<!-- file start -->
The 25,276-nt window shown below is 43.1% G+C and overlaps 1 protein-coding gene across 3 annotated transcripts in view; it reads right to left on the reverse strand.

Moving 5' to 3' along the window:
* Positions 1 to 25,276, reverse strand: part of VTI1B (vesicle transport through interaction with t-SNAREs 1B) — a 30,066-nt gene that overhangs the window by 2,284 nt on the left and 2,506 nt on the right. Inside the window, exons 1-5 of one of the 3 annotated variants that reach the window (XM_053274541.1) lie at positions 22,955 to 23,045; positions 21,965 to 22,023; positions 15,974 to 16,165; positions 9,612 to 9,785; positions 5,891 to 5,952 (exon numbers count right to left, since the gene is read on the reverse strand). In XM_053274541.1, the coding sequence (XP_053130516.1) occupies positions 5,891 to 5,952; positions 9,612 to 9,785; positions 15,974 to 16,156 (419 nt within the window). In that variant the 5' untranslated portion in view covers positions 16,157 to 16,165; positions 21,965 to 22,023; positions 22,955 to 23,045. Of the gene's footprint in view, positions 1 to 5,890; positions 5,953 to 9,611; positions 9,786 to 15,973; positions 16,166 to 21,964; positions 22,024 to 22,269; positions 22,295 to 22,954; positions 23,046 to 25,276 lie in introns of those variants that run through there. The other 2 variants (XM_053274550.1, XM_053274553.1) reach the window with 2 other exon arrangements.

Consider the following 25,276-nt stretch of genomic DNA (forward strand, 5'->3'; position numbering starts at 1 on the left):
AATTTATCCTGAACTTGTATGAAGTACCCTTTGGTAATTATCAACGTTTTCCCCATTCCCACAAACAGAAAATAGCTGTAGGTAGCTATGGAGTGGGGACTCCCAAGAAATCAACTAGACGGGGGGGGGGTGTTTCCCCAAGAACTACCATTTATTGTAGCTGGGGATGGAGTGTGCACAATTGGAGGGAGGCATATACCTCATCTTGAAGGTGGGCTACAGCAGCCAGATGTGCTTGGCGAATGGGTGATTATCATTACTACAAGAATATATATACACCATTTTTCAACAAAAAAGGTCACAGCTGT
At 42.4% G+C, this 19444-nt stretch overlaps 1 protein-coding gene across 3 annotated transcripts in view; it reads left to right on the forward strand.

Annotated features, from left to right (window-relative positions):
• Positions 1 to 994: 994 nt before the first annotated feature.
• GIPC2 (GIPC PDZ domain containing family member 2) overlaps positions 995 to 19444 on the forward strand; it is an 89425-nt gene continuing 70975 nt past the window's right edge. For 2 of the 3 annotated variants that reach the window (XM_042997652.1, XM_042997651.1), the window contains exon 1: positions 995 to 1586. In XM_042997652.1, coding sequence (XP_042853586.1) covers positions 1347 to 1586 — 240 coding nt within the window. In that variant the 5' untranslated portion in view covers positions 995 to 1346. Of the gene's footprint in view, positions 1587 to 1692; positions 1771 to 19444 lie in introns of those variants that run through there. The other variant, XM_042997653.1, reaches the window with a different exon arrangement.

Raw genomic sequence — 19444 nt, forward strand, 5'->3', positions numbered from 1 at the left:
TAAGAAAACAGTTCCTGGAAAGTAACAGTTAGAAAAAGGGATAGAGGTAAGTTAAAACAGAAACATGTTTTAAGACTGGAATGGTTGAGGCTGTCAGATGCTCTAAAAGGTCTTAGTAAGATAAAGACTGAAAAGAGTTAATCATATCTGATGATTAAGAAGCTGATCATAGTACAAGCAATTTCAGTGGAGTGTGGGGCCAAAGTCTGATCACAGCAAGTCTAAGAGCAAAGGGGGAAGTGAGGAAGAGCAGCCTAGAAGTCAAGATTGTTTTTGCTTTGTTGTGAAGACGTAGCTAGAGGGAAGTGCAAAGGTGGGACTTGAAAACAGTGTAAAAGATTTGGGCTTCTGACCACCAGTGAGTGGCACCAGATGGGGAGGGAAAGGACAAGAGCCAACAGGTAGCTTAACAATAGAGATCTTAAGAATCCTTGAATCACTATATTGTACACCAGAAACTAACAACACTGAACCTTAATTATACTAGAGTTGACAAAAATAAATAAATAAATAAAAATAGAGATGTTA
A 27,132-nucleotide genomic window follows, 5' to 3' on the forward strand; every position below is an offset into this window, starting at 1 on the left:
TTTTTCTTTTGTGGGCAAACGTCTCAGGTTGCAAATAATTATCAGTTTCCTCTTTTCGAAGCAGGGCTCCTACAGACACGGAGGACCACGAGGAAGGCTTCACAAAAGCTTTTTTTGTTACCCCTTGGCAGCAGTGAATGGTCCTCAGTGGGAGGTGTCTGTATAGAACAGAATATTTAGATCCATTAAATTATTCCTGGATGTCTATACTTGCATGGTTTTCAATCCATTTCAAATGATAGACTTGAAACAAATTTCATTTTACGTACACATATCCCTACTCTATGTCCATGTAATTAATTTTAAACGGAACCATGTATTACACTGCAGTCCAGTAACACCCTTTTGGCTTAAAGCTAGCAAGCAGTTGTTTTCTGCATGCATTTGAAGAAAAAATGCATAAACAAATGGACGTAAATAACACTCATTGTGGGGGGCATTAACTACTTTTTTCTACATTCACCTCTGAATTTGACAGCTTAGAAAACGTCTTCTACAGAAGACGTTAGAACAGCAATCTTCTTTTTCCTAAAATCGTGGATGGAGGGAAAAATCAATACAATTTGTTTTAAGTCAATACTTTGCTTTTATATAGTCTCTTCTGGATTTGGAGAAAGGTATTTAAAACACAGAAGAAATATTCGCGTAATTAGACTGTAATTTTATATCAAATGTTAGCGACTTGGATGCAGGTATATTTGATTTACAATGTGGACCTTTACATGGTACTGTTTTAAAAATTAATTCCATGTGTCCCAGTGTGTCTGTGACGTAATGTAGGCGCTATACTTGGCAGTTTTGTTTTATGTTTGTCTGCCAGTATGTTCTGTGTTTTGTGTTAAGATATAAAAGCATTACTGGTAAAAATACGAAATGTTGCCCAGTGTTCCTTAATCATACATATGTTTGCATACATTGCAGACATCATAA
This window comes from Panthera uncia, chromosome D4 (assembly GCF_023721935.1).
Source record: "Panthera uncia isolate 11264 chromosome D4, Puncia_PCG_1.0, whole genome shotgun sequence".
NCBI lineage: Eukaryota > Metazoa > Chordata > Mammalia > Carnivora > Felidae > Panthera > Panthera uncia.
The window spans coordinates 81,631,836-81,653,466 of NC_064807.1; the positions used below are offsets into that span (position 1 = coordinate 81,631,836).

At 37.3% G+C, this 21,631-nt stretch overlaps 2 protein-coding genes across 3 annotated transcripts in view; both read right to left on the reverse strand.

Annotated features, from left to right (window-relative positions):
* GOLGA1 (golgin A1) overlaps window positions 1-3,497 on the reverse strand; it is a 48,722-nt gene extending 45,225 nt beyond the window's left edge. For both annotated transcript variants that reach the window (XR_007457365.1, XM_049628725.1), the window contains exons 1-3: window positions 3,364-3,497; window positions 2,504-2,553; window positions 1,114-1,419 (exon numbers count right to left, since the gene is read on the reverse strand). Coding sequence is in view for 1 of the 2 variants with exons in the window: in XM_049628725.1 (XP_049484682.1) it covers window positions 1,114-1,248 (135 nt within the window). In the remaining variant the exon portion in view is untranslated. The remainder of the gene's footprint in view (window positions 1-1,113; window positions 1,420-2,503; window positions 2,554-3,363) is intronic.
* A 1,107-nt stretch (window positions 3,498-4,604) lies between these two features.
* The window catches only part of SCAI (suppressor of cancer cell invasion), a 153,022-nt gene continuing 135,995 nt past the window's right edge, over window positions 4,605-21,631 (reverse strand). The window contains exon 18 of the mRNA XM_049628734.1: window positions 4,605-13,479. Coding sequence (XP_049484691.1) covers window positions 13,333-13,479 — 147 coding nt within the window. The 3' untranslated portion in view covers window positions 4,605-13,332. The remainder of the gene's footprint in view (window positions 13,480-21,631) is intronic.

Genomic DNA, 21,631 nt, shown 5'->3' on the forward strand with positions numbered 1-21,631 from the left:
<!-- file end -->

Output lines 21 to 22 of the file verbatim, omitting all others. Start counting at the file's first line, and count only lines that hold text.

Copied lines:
* A 1,107-nt stretch (window positions 3,498-4,604) lies between these two features.
* The window catches only part of SCAI (suppressor of cancer cell invasion), a 153,022-nt gene continuing 135,995 nt past the window's right edge, over window positions 4,605-21,631 (reverse strand). The window contains exon 18 of the mRNA XM_049628734.1: window positions 4,605-13,479. Coding sequence (XP_049484691.1) covers window positions 13,333-13,479 — 147 coding nt within the window. The 3' untranslated portion in view covers window positions 4,605-13,332. The remainder of the gene's footprint in view (window positions 13,480-21,631) is intronic.